An optical absorption method can directly provide the imaginary part of the dielectric function, ε2, associated with a single electron excitation of an interband transition, while EELS cannot directly give ε2. Based on Equation 4360c and a Kramers–Kronig analysis, the complex dielectric function ε = ε1 + iε2 can still be obtained from the low-loss EEL spectrum.The plasmon signal in EELS can be applied to extract dielectric function [4], valence electron densities, and, in some cases, the phases presented in alloys. Therefore, because of the relationship indicated in Equation 4360b, the real (ε1) and the imaginary (ε2) parts of the dielectric function can be extracted by a Kramers-Kronig analysis.

The experimental single scattering distribution S(E) can be given by, [2, 16-18]
               single scattering distribution S(E) -------- [4360d]
where,
          I0 -- The zero loss intensity.
          t -- The specimen thickness.        
          β -- The collection semi-angle.

In both Equations 4360c and 4360d, for small q, ε(q,E) varies very slowly with q and thus it can be replaced by ε(E).

Figure 4360b shows the EEL spectra of plasmon region (zero-peak is not shown) for crystalline and amorphous diamond. The loss function (Im[-l/ε]) can then be  obtained by removing contribution from multiple scattering using the Fourier-log deconvolution method.

EEL spectra of plasmon region for (a) crystalline and (b) amorphous diamond
EEL spectra of plasmon region for (a) crystalline and (b) amorphous diamond
(a)
(b)

Figure 4360b. EEL spectra of plasmon region for (a) crystalline and (b) amorphous diamond.

Based on the obtained loss function, the real part1), and the imaginary part (ε2) of the dielectric function for the crystalline and the amorphous diamond are extracted using Kramers-Kronig analysis as shown in Figure 4360c. Table 4360 lists the onset energy (indicating the band gap energy) and the peaks in the imaginary spectrum obtained from Figure 4360c and the original interband transitions. In many cases, the broad maxima in ε2, e.g. with energies higher than 10 eV, represent widely distributed oscillator strengths. That is, the peaks in ε2 correspond to some interband transitions. The real part ε1 of the dielectric function decreases to ~0, indicating a resonance [20]. The resonance in insulators depends on the collective oscillation of the electrons in the valence band. In metals, the resonance depends on the collective oscillations of the free electron gas near the Fermi surface excited by the long-range Coulomb interactions. Furthermore, the resonance of free electron gas in metals is much stronger than that of bound electrons in the valence band of insulators [21].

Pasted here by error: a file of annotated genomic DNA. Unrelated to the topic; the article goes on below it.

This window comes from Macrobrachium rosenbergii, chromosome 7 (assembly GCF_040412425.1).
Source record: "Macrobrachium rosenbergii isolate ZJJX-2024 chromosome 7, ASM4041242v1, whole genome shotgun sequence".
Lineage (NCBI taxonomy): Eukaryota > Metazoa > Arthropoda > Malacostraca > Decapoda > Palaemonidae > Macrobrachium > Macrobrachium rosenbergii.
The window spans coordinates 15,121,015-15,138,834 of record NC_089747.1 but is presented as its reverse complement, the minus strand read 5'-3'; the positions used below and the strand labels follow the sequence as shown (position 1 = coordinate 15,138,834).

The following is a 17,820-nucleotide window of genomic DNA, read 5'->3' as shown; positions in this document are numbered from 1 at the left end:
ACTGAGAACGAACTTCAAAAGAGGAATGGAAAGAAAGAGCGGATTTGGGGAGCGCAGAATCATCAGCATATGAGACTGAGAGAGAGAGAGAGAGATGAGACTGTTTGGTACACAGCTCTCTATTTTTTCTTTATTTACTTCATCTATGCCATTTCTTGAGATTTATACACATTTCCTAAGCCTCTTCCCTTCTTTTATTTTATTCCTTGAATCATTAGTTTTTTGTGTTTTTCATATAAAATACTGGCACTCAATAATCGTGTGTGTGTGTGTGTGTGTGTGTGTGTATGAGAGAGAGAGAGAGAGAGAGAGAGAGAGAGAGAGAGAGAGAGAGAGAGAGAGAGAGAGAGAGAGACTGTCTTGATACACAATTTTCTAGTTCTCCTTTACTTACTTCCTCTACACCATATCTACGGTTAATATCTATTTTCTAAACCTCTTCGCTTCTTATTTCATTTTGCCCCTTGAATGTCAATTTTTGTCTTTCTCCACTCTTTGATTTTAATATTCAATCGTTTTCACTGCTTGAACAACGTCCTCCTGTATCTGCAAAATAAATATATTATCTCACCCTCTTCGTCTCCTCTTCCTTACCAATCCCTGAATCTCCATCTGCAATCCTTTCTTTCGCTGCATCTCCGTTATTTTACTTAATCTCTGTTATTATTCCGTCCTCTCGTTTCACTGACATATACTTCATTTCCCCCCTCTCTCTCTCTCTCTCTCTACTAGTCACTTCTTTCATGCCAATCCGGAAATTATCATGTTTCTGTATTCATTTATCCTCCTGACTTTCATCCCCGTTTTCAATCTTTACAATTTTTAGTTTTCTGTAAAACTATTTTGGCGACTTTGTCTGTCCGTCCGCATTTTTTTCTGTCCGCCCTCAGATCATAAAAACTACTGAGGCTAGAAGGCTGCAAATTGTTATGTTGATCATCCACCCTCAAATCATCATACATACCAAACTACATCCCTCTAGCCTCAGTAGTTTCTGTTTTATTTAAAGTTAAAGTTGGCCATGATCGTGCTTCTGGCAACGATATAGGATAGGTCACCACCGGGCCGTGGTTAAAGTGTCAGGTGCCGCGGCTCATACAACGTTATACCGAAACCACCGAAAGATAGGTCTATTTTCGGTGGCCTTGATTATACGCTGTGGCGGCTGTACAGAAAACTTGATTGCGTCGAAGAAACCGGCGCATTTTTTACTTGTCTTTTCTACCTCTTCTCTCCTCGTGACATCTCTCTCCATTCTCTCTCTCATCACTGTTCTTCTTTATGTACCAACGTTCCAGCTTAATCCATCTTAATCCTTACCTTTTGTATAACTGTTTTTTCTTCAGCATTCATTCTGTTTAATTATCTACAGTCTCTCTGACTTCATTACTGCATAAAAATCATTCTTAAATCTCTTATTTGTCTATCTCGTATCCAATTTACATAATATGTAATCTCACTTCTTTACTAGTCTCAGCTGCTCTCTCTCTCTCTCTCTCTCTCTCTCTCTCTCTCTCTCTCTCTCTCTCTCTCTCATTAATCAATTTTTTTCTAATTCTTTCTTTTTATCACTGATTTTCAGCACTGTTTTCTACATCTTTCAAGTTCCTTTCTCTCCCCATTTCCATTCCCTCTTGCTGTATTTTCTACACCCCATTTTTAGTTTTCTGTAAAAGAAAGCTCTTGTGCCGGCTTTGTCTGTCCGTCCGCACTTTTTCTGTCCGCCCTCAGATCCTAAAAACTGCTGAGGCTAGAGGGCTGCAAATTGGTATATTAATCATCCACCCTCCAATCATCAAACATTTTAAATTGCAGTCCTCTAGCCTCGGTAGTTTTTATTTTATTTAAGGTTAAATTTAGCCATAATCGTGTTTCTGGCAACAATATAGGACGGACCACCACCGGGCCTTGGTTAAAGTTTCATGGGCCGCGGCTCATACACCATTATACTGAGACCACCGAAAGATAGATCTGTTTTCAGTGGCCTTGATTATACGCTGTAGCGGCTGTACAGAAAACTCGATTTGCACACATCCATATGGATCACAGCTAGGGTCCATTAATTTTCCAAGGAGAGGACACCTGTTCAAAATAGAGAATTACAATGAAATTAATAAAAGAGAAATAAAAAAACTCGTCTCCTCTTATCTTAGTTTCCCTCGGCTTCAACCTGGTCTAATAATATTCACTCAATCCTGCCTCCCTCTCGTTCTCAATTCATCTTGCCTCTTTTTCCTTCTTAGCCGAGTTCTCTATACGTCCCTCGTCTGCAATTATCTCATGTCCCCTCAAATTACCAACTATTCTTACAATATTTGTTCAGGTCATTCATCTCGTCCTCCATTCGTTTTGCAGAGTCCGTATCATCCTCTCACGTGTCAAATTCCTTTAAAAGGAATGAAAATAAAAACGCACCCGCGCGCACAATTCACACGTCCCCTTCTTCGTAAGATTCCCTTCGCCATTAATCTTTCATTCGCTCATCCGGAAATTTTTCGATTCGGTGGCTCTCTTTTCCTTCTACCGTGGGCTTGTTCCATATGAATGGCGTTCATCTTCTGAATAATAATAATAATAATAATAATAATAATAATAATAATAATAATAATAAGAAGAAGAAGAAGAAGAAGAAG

imaginary part (ε2) of the dielectric function for (a) crystalline and (b) amorphous diamond
imaginary part (ε2) of the dielectric function for (a) crystalline and (b) amorphous diamond
(a)
(b)

Figure 4360c. Real part1), and the imaginary part (ε2) of the dielectric function for (a) crystalline and (b) amorphous diamond.

Table 4360. Onset energies (band gap energies), peaks in the imaginary spectrum in Figure 4360c and the original interband transitions.

 
Onset energy (band gap energy)
Peaks in imaginary spectrum
Interband transition
Crystal diamond
5.5 eV 8.2 Γ point
12.7 X and L points
Amorphous diamond
4.0 eV 7.2 eV Γ point

As discussed above, the energy loss spectrum cannot be directly associated with interband transitions because its peak positions at low energy losses are strongly affected by the volume plasmon and the positions of other excitations. The imaginary part of the dielectric function, however, can be associated with interband transitions. The common procedure of obtaining the real and imaginary parts of the dielectric function is summarized below:
        i) Acquire spectra with a PEELS spectrometer.
        ii) Fourier-Log can be used to deconvolute the spectra to have single scattering distributions S(E).
        iii) The spectra are normalized to obtain the energy loss function Im[-l/ε].
        iv) Remove surface loss effects with Kramers-Kronig Analysis.
        v) Obtain the real and imaginary parts of the dielectric function with Kramers-Kronig Analysis.

Note that if the EELS energy resolution is poor, then the data at low energy range will be not reliable, for instance, the data below 3 eV are not reliable with an common energy resolution of 1.3 eV.